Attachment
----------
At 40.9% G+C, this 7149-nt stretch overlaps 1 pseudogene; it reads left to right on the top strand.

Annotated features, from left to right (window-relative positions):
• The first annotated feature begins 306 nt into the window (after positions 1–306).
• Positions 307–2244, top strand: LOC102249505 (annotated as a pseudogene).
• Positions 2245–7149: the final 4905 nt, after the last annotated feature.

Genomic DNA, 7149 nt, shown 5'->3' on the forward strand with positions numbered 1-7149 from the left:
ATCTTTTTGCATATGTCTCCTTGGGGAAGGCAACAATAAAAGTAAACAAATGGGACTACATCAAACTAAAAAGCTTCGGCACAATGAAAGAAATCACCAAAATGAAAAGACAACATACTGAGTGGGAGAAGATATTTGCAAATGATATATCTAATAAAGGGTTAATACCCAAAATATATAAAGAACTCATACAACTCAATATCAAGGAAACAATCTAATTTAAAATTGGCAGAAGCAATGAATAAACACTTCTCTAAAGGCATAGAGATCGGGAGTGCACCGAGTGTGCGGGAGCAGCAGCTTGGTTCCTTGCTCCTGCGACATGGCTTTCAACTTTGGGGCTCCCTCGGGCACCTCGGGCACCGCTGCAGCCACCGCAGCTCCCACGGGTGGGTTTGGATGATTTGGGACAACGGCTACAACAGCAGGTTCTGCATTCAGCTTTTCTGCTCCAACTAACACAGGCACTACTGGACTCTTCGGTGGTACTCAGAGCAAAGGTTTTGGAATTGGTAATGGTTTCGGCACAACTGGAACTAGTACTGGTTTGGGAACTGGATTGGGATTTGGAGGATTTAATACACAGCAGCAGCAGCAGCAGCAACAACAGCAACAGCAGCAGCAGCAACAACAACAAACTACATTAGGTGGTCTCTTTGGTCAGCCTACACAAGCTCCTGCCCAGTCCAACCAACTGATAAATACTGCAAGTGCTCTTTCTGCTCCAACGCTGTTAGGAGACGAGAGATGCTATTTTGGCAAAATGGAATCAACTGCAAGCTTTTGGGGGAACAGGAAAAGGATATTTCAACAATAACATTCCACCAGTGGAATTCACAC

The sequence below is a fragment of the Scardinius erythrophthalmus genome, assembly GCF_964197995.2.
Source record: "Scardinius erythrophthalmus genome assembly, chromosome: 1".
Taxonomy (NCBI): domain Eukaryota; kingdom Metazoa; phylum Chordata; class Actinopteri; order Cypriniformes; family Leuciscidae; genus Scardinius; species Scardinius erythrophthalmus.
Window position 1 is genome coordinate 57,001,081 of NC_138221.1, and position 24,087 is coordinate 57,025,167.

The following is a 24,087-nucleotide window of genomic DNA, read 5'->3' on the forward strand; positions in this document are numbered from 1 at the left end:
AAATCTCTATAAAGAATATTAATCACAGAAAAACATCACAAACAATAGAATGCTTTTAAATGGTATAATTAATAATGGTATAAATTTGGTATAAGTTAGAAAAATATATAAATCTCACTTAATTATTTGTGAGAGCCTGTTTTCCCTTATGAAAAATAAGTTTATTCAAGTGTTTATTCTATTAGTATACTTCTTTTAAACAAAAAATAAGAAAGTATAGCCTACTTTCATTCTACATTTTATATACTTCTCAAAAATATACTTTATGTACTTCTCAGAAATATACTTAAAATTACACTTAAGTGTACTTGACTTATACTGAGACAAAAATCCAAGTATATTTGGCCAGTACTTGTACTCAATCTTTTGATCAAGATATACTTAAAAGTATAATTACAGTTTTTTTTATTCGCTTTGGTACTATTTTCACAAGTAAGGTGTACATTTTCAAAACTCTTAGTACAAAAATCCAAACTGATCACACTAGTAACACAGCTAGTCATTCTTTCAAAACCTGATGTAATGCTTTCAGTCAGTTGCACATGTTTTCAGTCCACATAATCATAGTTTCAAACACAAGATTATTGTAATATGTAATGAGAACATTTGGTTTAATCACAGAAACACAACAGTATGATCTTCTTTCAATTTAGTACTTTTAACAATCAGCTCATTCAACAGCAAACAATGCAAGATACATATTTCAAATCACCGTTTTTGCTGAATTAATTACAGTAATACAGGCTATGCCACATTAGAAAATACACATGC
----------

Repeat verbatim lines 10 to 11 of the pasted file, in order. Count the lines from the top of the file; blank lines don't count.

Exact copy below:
Taxonomy (NCBI): domain Eukaryota; kingdom Metazoa; phylum Chordata; class Actinopteri; order Cypriniformes; family Leuciscidae; genus Scardinius; species Scardinius erythrophthalmus.
Window position 1 is genome coordinate 57,001,081 of NC_138221.1, and position 24,087 is coordinate 57,025,167.